In June 2010, Wyndham Worldwide Corp announced the acquisition of Tryp Hotels from Sol Meliá Hotels & Resorts. The initiative is in line with its international pipeline development strategy, mainly as a way to capitalise on market share growth opportunities in Europe and Latin America and away from its domestic market, the US.
Expected to be closed in the second quarter of 2010, the US$43 million transaction will result in the addition of the Tryp hotel brand to Wyndham’s portfolio of 11 brands and more than 7,100 hotels across the globe. Once the transaction is completed, the brand will be renamed to Tryp by Wyndham.
With nearly 100 properties in nine countries in Europe and Latin America – Spain, Germany, Brazil, France, Argentina, Cuba, Portugal, Uruguay and Italy – the Tryp brand is made up entirely of urban hotels. It is a select-service, mid-scale brand catering to business and leisure travellers in cosmopolitan cities like Madrid, Paris, and São Paulo.
The hotel brand stands out as it offers rooms designed to attend the specific needs of different type of guests – the premium room, the fitness room and the family room.
Targeted mainly at business travellers, the premium room has Internet access, a coffee machine and a premium bed by Flex. The fitness room, designed in collaboration with Lifefitness, is equipped with exercise machines including a treadmill, elliptical cycle or exercise bike and a free Fitness kit for guests.
The family room focuses mainly on leisure guests travelling with the entire family. Hence, in looking forward to make things easy while on the road, the room features bunk beds for kids and accessories for parents with babies like a bottle warmer, for example.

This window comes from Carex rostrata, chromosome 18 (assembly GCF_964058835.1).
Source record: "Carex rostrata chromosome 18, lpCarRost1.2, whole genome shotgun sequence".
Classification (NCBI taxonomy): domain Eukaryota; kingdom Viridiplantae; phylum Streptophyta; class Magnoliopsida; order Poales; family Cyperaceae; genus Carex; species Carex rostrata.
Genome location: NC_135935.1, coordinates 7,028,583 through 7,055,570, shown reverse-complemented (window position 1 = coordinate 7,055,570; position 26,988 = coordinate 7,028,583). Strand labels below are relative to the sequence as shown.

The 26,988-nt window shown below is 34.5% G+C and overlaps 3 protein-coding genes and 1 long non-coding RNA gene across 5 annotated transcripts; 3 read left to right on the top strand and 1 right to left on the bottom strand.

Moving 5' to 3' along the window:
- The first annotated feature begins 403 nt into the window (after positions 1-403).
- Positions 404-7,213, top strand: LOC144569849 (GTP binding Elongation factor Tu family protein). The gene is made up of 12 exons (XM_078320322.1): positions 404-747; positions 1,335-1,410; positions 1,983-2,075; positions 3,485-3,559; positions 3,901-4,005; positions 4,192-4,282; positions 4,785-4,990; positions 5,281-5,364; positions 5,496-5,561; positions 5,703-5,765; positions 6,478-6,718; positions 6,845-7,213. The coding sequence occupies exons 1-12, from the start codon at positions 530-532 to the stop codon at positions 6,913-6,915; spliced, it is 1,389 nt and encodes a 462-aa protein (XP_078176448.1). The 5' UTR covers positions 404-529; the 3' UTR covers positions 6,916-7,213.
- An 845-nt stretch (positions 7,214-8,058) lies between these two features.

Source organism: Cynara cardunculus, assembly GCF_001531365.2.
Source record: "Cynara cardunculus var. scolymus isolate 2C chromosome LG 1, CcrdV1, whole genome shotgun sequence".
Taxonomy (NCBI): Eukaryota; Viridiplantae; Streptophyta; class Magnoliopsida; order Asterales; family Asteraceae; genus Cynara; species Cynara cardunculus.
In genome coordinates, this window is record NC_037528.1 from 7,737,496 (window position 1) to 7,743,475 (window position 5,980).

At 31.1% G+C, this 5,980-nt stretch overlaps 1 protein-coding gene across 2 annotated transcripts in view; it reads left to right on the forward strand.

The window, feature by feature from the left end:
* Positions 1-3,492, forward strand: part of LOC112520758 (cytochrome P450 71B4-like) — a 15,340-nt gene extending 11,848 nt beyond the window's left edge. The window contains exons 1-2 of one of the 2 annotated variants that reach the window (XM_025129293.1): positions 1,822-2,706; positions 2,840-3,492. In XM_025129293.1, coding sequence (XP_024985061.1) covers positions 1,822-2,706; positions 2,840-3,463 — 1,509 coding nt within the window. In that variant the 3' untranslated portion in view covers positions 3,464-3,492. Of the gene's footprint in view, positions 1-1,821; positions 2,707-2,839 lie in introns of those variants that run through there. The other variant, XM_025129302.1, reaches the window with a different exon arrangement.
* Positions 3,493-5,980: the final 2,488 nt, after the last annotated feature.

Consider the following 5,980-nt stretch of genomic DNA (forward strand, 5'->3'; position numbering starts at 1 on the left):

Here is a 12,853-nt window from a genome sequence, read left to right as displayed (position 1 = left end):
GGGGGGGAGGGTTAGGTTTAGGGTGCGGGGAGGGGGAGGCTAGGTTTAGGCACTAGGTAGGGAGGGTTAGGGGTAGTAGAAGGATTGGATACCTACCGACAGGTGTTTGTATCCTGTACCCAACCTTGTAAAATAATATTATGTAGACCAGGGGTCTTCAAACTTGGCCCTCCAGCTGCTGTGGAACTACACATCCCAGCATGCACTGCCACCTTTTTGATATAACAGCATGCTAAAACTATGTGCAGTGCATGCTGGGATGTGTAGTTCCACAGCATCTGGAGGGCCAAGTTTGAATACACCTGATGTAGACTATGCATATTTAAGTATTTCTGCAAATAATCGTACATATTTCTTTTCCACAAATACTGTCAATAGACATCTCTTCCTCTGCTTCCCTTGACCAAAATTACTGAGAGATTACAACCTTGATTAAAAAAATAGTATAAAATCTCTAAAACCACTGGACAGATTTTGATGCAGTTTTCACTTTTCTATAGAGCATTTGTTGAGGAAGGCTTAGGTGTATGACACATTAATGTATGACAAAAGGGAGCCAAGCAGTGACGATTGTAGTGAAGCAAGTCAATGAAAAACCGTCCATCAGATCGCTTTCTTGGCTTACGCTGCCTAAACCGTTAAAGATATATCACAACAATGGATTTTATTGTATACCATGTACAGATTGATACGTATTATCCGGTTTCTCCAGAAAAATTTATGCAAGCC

Recession impacts Tryp
In 2009, Tryp hotels registered a drop of almost 19% in revPAR due to a decrease in occupancy and average daily rates. Overall, the negative performance was prompted by the fact that nearly 57 Tryp hotels are located in Spain – a market that suffered a slump in tourist arrivals and declines in domestic business demand in 2009.
Stronger International Presence for Wyndham
The existing Tryp hotels will continue to be owned, operated, managed or licensed by Sol Meliá with the potential to manage more. Both companies will market the brand through their reservation systems and loyalty programs while Wyndham will be responsible for growing the brand among franchisers.
Tryp by Wyndham is expected to further boost Wyndham’s competitive positioning in markets where the company has a relatively small presence. Overall, the acquisition buys the hotel chain international presence in Europe and Latin America with very little capital investment.
Such a low risk move gives Wyndham a better positioned brand to expand internationally than its mid-scale brands: Baymont, Ramada, Howard Johnson, and Wingate by Wyndham.
As of 2010, mid-scale brands from Wyndham have little presence in both regions. Howard Johnson, for example, is highly concentrated in the US and Canada with a presence in Latin America. The Ramada brand, in contrast, is more widespread across the globe, with hotels in every single region and countries like Germany, Romania, Austria, Argentina, Peru, Mexico, India, China, Morocco, Saudi Arabia and Turkey.
Additionally, the Tryp hotel brand presents an opportunity for Wyndham to continue to add value to its mid-scale hotel offering with unique characteristics not currently offered by Ramada, Howard Johnson or Wingate.
When compared to Tryp hotels, Wyndham mid-scale brands are not as trendy and are not strategically located in large urban centers in main capital cities across the globe. Tryp hotels are also likely to be easily exported by Wyndham with much greater acceptance worldwide.
Despite gaining geographic presence, it is important not to forget that European exposure now is risky given the economic turmoil and the maturity of the market. It may be difficult for new hotel builds in that area due to a lack of financing and economic uncertainty.
Euromonitor International predicts that hotel value sales growth will be only 2% over the next five years in Western Europe. Latin America, on the other hand, is expected to grow by 11%. The opportunities for Tryp to be placed in the urban areas of Latin America is great.
Colombia and Peru, in particular, would be good candidates as these are enjoying fast growth in international arrivals and domestic tourists.